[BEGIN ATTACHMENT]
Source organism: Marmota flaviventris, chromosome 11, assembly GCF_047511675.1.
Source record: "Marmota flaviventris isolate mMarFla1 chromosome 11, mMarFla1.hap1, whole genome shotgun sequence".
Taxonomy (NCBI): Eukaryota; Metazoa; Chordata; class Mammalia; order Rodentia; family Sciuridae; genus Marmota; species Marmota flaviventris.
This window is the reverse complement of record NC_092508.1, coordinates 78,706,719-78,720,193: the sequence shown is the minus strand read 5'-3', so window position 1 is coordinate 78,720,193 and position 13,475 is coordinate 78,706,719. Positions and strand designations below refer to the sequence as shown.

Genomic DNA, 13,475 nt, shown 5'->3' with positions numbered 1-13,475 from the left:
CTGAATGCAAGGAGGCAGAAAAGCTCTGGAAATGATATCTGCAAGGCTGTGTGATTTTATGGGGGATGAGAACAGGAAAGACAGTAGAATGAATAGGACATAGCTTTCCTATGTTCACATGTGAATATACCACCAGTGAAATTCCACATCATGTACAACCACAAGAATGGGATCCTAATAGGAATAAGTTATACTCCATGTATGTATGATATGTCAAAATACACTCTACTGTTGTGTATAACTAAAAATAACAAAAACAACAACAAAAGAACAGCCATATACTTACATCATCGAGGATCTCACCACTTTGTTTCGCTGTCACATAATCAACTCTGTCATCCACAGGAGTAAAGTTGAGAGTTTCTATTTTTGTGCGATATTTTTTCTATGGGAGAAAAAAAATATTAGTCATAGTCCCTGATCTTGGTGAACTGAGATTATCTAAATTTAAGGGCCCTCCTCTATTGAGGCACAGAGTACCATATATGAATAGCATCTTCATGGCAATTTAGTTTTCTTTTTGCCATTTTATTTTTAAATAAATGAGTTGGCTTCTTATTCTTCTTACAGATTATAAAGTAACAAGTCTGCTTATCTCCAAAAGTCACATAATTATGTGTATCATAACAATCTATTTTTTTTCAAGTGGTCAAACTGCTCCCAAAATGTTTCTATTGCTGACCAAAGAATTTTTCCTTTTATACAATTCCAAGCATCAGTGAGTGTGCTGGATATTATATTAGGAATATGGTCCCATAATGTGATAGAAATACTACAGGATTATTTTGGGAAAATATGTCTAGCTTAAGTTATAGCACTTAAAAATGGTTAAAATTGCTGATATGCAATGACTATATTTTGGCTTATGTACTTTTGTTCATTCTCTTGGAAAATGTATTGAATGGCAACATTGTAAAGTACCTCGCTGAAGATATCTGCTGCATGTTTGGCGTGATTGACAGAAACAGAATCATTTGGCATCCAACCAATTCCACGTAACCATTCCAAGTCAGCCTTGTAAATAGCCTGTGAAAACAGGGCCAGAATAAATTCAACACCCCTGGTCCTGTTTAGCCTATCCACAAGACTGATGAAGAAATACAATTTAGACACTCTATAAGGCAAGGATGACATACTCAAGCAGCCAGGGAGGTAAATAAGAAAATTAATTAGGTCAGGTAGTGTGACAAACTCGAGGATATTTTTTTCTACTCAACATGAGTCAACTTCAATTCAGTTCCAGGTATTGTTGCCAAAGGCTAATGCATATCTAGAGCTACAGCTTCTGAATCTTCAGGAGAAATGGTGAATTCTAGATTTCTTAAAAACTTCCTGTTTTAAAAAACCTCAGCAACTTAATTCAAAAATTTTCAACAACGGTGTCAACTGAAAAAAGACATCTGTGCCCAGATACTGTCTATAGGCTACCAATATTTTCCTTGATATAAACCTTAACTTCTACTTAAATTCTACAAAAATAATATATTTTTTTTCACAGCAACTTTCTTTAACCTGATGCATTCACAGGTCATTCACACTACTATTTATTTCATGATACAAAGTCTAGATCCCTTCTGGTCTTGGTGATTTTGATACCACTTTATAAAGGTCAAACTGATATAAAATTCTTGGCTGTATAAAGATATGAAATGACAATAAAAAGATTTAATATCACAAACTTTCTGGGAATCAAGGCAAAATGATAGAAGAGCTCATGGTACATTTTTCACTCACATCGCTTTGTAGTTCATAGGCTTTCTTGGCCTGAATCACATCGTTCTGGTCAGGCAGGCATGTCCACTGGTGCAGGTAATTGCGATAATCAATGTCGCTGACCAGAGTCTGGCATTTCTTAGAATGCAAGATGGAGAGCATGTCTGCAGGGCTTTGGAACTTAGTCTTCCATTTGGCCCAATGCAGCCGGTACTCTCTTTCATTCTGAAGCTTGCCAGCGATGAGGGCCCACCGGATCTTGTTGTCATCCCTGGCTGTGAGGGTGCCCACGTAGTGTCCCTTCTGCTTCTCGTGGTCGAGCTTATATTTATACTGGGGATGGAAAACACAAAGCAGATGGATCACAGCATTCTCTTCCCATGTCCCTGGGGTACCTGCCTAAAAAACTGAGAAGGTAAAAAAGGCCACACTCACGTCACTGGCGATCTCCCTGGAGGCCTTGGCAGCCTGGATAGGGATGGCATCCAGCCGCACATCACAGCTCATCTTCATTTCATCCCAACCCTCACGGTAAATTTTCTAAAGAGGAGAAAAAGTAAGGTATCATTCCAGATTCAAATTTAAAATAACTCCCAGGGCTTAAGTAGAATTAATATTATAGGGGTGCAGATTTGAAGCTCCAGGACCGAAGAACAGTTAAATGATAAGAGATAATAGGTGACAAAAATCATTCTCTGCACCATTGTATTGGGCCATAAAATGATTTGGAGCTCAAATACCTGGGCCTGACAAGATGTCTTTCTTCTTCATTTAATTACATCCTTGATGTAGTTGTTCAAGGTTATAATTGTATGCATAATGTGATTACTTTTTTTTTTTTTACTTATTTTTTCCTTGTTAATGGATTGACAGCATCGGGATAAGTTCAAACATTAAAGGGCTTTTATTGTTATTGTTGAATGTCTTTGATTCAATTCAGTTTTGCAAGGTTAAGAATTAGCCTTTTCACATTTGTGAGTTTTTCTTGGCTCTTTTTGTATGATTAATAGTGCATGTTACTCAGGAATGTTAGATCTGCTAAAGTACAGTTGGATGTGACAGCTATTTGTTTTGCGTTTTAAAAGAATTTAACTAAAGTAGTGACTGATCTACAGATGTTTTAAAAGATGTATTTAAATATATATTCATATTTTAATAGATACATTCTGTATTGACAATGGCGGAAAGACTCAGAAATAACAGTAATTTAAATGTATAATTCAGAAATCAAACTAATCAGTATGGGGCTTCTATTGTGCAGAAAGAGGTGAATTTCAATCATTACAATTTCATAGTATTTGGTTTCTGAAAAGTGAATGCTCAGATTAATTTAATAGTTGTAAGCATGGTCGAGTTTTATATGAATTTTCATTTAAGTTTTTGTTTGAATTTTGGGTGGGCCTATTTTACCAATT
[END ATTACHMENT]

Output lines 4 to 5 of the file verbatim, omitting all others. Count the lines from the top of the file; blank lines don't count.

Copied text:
This window is the reverse complement of record NC_092508.1, coordinates 78,706,719-78,720,193: the sequence shown is the minus strand read 5'-3', so window position 1 is coordinate 78,720,193 and position 13,475 is coordinate 78,706,719. Positions and strand designations below refer to the sequence as shown.

Genomic DNA, 13,475 nt, shown 5'->3' with positions numbered 1-13,475 from the left: